There is not, as Stewart blithely claims, an unlimited capacity of this or any other country to absorb immigrants.  The U.S. is overpopulated now.  Our natural environment is in tatters from too many people.  Based on Census figures, the Center for Immigration Studies estimated that 80.4% of population growth between 2000 and 2010 was due to immigration (immigrants and children of immigrants.)  We need to reduce population by setting a moratorium on immigration for an extended period.
 
No nation can retain sovereignty without controlling its territorial borders and immigration into the country – witness Ukraine.
 

Population Growth, Immigration, and Amnesty

By Elizabeth Van Staaveren

Must the U.S. grow to one billion people or more?  We don’t have to, but unless present immigration policies are changed, we will.

Current U.S. population is well over 317 million, with one international migrant coming every 36 seconds and a net gain of one person every 15 seconds, according to the Census Bureau’s population clock.   

Birth rates among the native-born have been barely at replacement level for years.[i]  The huge increases in population are due to high levels of immigration,[ii] both legal and illegal.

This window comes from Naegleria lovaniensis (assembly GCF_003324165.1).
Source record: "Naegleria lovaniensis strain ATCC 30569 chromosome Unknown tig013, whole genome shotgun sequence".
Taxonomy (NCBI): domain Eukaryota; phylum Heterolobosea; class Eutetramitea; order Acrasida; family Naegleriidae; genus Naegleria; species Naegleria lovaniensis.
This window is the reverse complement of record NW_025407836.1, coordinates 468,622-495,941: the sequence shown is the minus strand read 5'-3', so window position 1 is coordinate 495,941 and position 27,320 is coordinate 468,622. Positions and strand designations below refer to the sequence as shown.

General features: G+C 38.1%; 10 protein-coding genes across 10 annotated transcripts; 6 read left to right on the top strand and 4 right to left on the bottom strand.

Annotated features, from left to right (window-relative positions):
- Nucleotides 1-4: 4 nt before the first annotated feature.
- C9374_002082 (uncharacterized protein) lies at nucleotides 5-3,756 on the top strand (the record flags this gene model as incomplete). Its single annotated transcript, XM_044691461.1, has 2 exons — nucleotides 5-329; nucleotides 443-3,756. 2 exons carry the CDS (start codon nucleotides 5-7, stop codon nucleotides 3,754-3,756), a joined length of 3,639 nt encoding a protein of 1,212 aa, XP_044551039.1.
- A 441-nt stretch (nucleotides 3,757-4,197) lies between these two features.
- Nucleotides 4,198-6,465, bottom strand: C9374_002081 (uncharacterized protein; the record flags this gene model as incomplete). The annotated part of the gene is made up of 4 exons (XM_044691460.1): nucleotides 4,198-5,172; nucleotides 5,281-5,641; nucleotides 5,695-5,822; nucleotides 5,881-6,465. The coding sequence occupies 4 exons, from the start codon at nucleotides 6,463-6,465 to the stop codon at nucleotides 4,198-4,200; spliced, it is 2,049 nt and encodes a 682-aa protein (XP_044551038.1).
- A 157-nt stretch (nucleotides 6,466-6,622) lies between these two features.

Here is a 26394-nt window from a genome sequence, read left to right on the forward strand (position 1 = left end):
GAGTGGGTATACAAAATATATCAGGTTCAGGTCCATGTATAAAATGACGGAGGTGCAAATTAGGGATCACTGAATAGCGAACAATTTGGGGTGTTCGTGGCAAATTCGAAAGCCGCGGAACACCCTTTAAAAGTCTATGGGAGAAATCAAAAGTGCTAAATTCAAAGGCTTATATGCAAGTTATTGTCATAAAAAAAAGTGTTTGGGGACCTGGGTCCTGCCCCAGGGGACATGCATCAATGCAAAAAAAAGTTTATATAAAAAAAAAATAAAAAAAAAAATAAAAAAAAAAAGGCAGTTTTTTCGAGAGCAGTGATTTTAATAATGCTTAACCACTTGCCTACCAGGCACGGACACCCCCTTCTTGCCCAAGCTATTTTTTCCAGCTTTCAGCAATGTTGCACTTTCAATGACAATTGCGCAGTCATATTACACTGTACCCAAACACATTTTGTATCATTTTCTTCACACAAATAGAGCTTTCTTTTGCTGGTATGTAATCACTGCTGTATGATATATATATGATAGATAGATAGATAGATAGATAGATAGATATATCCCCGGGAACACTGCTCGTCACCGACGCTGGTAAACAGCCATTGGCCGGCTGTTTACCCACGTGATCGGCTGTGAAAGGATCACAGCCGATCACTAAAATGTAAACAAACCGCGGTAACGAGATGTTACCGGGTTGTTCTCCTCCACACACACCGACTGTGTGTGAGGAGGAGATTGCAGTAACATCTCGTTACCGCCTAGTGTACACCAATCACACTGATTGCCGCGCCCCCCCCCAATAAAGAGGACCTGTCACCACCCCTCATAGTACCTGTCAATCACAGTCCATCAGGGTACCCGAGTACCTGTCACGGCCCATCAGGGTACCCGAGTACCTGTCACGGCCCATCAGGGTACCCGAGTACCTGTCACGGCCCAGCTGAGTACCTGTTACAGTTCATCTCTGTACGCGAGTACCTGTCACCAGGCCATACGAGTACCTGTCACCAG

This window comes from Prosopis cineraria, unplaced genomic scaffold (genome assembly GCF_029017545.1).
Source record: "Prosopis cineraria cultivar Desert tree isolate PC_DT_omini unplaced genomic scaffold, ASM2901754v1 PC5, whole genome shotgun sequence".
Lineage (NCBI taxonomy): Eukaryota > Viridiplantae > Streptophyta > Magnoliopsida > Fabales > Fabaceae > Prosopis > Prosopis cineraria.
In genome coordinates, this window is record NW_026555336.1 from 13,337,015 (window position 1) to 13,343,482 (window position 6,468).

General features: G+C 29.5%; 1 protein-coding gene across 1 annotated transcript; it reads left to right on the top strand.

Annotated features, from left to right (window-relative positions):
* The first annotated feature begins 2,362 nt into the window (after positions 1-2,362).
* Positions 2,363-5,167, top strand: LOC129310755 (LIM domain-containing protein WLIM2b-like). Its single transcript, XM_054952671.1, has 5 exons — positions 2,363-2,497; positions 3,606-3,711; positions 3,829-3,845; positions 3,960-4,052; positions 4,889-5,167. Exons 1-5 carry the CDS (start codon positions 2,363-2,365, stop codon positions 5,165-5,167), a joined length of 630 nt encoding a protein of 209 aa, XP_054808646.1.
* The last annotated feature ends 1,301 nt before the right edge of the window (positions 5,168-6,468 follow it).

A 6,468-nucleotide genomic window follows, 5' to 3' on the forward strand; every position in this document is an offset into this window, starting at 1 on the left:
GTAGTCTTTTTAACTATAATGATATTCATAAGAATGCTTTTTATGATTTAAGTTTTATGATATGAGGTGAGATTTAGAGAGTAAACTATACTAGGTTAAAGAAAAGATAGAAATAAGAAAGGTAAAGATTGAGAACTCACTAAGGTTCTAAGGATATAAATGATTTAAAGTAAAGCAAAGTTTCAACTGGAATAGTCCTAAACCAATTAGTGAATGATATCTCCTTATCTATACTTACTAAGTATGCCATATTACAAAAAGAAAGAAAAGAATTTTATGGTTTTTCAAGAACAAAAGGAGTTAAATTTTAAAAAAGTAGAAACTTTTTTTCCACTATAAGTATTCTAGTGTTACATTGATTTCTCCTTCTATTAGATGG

Levels of immigration are set by Congress, supposedly acting in the public interest.  But various lobbies representing businesses, ethnic groups, and idealists who think national borders should not exist, have influenced the course of immigration over recent decades, pushing levels of immigration higher and higher. 

Rates of increase in immigration in recent years are astounding.  The immigrant population doubled from 1990 to 2000.  It has nearly tripled since 1980, and quadrupled since 1970.

Instead of reducing levels of immigration, as would be prudent for quality of life, or a healthy, sustainable environment, we see the various lobbies combining efforts in a push for vastly expanded immigration. 

S.744, the Senate’s so-called Comprehensive Immigration Reform bill, would double legal immigration and greatly increase guest worker programs for both low- and high-skilled foreign workers.  All 52 Democratic Senators including Oregon’s Wyden and Merkley, plus 14 Republicans, and 2 Independents voted for it.  The 32 No votes were all from Republican Senators.

The GOP’s recently released “Standards for Immigration Reform” are a deceptively worded version of  S.744, showing that the leadership of both parties wants amnesty for 11 million or more illegal aliens now, in spite of the fact that 7 amnesties have been passed in Congress from 1986 onward, and immigration law enforcement has been grossly inadequate for decades. 

Pending in the House is H.R. 15, which nearly mirrors S.744.  Four of Oregon’s five Representatives signed as sponsors: Suzanne Bonamici, Earl Blumenauer, Kurt Schrader, and Peter DeFazio.  Rep. Greg Walden (R-OR) didn’t sign, but amnesty advocates claim he supports them.